It’s Just A Short-Term Arrangement
Even short-term jobs should be taken seriously. When you say it is “just short-term”, it implies that you don’t really care about the job and that you just want money. Instead, let the recruiter know that you are looking for temporary work and if necessary specify a range of dates when you are available. For example, if you are in between jobs or just need to make a bit of extra cash, you need to be careful about how you address this. Be honest with your recruiter about how long you anticipate being able to stay at a job and don’t lead them to believe that you are looking for permanent work. After all, that’s what temp jobs are for.
It’s Not Like This Is A Real Interview
Often times applicants show up to an interview with a recruiter in casual clothes, without a resume or otherwise unprepared because they do not consider it to be a real job interview. The truth is, if you do not impress the recruiter, you won’t make it to the “real” interview. You should also keep in mind that the recruiter may send you to the “real” interview directly from the recruiter interview. So put your best foot forward for recruiter interviews like you would for a traditional job interview.
I Doubt I’ll Take The Job
Occasionally, applicants go through the entire interview process even though they do not intend to take the job. There are many reasons why they may decide to do this. It could be because they feel obligated or they want to stay on the recruiter’s radar. Whatever the reason is, don’t mention to the recruiter that you don’t think you’ll take the job. Go on the interview with an open mind. It might be better than you thought. Then after you have all of the information, have a conversation with your recruiter.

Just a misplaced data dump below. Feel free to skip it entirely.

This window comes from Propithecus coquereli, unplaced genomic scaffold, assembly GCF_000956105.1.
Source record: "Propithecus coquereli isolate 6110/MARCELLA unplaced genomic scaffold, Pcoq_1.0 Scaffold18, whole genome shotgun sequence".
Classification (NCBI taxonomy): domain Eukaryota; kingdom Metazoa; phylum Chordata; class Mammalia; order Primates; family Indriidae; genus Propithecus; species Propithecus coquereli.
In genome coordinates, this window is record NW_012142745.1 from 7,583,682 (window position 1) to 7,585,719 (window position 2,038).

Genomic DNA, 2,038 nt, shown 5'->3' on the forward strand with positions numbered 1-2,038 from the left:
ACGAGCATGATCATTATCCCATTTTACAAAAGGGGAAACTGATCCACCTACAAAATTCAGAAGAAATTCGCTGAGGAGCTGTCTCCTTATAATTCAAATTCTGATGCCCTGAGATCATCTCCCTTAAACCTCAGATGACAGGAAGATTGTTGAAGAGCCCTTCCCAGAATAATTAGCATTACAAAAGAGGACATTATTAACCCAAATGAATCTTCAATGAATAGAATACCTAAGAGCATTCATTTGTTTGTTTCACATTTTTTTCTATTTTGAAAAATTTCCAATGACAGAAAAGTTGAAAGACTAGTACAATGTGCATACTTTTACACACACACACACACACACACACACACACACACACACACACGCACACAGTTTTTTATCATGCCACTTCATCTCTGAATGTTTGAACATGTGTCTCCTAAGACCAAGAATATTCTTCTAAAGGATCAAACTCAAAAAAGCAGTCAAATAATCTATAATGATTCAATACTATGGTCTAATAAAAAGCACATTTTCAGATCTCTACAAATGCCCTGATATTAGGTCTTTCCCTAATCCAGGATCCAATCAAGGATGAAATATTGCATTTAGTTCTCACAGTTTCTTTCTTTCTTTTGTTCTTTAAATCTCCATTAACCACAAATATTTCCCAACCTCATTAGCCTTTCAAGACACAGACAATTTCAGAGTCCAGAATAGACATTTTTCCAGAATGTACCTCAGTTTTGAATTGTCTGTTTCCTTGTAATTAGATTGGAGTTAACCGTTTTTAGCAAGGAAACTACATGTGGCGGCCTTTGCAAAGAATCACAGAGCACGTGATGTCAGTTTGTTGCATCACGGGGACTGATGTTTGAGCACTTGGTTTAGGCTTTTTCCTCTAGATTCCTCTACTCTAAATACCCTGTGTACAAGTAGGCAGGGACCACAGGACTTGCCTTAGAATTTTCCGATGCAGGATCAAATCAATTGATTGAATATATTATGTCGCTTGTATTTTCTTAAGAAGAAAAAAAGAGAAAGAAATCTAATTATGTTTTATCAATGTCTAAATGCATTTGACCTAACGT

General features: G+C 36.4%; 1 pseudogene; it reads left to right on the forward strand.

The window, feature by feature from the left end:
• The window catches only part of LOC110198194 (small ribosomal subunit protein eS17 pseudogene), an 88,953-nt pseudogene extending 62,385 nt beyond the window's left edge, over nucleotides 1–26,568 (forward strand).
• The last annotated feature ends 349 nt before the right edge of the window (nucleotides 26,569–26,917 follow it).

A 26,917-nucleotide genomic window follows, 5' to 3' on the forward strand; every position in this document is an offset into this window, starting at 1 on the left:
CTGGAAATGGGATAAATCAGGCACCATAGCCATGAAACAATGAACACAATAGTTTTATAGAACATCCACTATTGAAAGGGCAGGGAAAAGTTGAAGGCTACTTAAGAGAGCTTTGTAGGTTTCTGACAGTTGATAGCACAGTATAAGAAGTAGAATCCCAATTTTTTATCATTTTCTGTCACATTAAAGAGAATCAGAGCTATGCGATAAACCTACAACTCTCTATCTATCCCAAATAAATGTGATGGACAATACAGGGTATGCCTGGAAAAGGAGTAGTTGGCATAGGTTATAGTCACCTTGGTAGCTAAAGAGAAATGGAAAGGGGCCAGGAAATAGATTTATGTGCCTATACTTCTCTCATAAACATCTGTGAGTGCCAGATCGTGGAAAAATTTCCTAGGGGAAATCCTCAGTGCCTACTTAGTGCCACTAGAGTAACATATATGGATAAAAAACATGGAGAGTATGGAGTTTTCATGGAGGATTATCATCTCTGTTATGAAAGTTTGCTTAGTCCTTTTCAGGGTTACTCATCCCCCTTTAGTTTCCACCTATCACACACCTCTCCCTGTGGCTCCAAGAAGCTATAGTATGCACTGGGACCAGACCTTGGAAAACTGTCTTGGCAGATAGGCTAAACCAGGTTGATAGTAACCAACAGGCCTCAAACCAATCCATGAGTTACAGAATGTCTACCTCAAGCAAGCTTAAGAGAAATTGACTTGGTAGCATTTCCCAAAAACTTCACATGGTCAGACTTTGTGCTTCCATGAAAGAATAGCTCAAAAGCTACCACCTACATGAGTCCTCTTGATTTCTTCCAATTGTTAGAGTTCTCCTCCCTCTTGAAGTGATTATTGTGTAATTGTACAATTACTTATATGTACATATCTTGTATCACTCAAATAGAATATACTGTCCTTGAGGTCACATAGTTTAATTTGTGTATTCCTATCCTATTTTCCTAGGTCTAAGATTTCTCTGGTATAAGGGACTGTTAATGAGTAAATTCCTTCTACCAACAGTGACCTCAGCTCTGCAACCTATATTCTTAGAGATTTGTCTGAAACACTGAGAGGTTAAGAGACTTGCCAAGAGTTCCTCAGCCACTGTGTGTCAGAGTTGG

I’m Only Doing This To Get A Counter Offer From My Boss
Some people use staffing agencies to apply pressure to their current boss. They think that if they can get an offer from another company, their boss will match it. If that is the plan, do not tell the recruiter. He or she will not take you as seriously. Just like in the example above, go on the interviews and keep your options open. You may find a job that you like more than your current one.
In short, a good recruiter will be your advocate. So, when working with recruiters it is best to keep your options open. Select your words carefully while still being honest. This will ultimately increase your chance of finding a position that you’ll love.
Angelica Dudenhoefer is the Marketing Coordinator at Drake & Company, a staffing firm based in Madison, Wisconsin. Drake & Company specializes in temporary, temp-to-hire, and direct hire administrative, clerical and legal placements. Since 1978, Drake has reached beyond skills and qualifications to match candidate personalities with a company’s culture. You can connect with Angelica by or on LinkedIn and you can find Drake & Company on Facebook, Twitter, LinkedIn, Google+,Instagram and Pinterest.